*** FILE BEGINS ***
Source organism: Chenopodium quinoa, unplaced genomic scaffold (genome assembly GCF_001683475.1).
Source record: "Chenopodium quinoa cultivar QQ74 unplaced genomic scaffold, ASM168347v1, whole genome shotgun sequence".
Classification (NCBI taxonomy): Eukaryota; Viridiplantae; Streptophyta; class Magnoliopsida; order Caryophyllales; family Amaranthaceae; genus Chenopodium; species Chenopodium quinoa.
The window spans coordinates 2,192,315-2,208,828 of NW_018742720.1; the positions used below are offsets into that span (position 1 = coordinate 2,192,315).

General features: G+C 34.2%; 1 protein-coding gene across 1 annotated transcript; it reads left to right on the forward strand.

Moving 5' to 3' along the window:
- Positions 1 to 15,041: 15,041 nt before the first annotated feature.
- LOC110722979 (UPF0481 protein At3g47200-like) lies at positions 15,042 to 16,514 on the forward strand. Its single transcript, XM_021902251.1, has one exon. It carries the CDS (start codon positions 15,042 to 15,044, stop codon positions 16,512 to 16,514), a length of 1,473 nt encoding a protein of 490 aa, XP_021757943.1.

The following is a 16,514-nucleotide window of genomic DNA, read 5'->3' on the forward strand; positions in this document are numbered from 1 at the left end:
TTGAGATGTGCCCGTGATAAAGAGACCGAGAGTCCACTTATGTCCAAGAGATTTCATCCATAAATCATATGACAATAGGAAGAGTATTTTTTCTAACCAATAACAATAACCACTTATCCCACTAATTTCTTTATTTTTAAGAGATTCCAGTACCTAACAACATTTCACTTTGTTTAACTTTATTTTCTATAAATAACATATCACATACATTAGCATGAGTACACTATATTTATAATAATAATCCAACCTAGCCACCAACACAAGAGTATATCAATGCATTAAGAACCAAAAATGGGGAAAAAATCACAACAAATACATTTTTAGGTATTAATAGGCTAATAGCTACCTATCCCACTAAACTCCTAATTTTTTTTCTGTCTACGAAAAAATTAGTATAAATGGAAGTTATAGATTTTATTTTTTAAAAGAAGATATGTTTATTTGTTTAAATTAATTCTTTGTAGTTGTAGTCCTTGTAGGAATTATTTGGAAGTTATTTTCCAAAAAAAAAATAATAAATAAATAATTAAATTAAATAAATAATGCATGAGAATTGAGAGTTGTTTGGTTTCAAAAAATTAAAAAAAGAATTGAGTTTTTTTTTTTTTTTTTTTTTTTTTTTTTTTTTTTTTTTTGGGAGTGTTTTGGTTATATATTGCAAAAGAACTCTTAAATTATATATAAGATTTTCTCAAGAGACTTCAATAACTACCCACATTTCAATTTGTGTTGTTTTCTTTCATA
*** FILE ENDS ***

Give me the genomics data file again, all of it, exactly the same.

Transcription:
Source organism: Chenopodium quinoa, unplaced genomic scaffold (genome assembly GCF_001683475.1).
Source record: "Chenopodium quinoa cultivar QQ74 unplaced genomic scaffold, ASM168347v1, whole genome shotgun sequence".
Classification (NCBI taxonomy): Eukaryota; Viridiplantae; Streptophyta; class Magnoliopsida; order Caryophyllales; family Amaranthaceae; genus Chenopodium; species Chenopodium quinoa.
The window spans coordinates 2,192,315-2,208,828 of NW_018742720.1; the positions used below are offsets into that span (position 1 = coordinate 2,192,315).

General features: G+C 34.2%; 1 protein-coding gene across 1 annotated transcript; it reads left to right on the forward strand.

Moving 5' to 3' along the window:
- Positions 1 to 15,041: 15,041 nt before the first annotated feature.
- LOC110722979 (UPF0481 protein At3g47200-like) lies at positions 15,042 to 16,514 on the forward strand. Its single transcript, XM_021902251.1, has one exon. It carries the CDS (start codon positions 15,042 to 15,044, stop codon positions 16,512 to 16,514), a length of 1,473 nt encoding a protein of 490 aa, XP_021757943.1.

The following is a 16,514-nucleotide window of genomic DNA, read 5'->3' on the forward strand; positions in this document are numbered from 1 at the left end:
TTGAGATGTGCCCGTGATAAAGAGACCGAGAGTCCACTTATGTCCAAGAGATTTCATCCATAAATCATATGACAATAGGAAGAGTATTTTTTCTAACCAATAACAATAACCACTTATCCCACTAATTTCTTTATTTTTAAGAGATTCCAGTACCTAACAACATTTCACTTTGTTTAACTTTATTTTCTATAAATAACATATCACATACATTAGCATGAGTACACTATATTTATAATAATAATCCAACCTAGCCACCAACACAAGAGTATATCAATGCATTAAGAACCAAAAATGGGGAAAAAATCACAACAAATACATTTTTAGGTATTAATAGGCTAATAGCTACCTATCCCACTAAACTCCTAATTTTTTTTCTGTCTACGAAAAAATTAGTATAAATGGAAGTTATAGATTTTATTTTTTAAAAGAAGATATGTTTATTTGTTTAAATTAATTCTTTGTAGTTGTAGTCCTTGTAGGAATTATTTGGAAGTTATTTTCCAAAAAAAAAATAATAAATAAATAATTAAATTAAATAAATAATGCATGAGAATTGAGAGTTGTTTGGTTTCAAAAAATTAAAAAAAGAATTGAGTTTTTTTTTTTTTTTTTTTTTTTTTTTTTTTTTTTTTTTTGGGAGTGTTTTGGTTATATATTGCAAAAGAACTCTTAAATTATATATAAGATTTTCTCAAGAGACTTCAATAACTACCCACATTTCAATTTGTGTTGTTTTCTTTCATA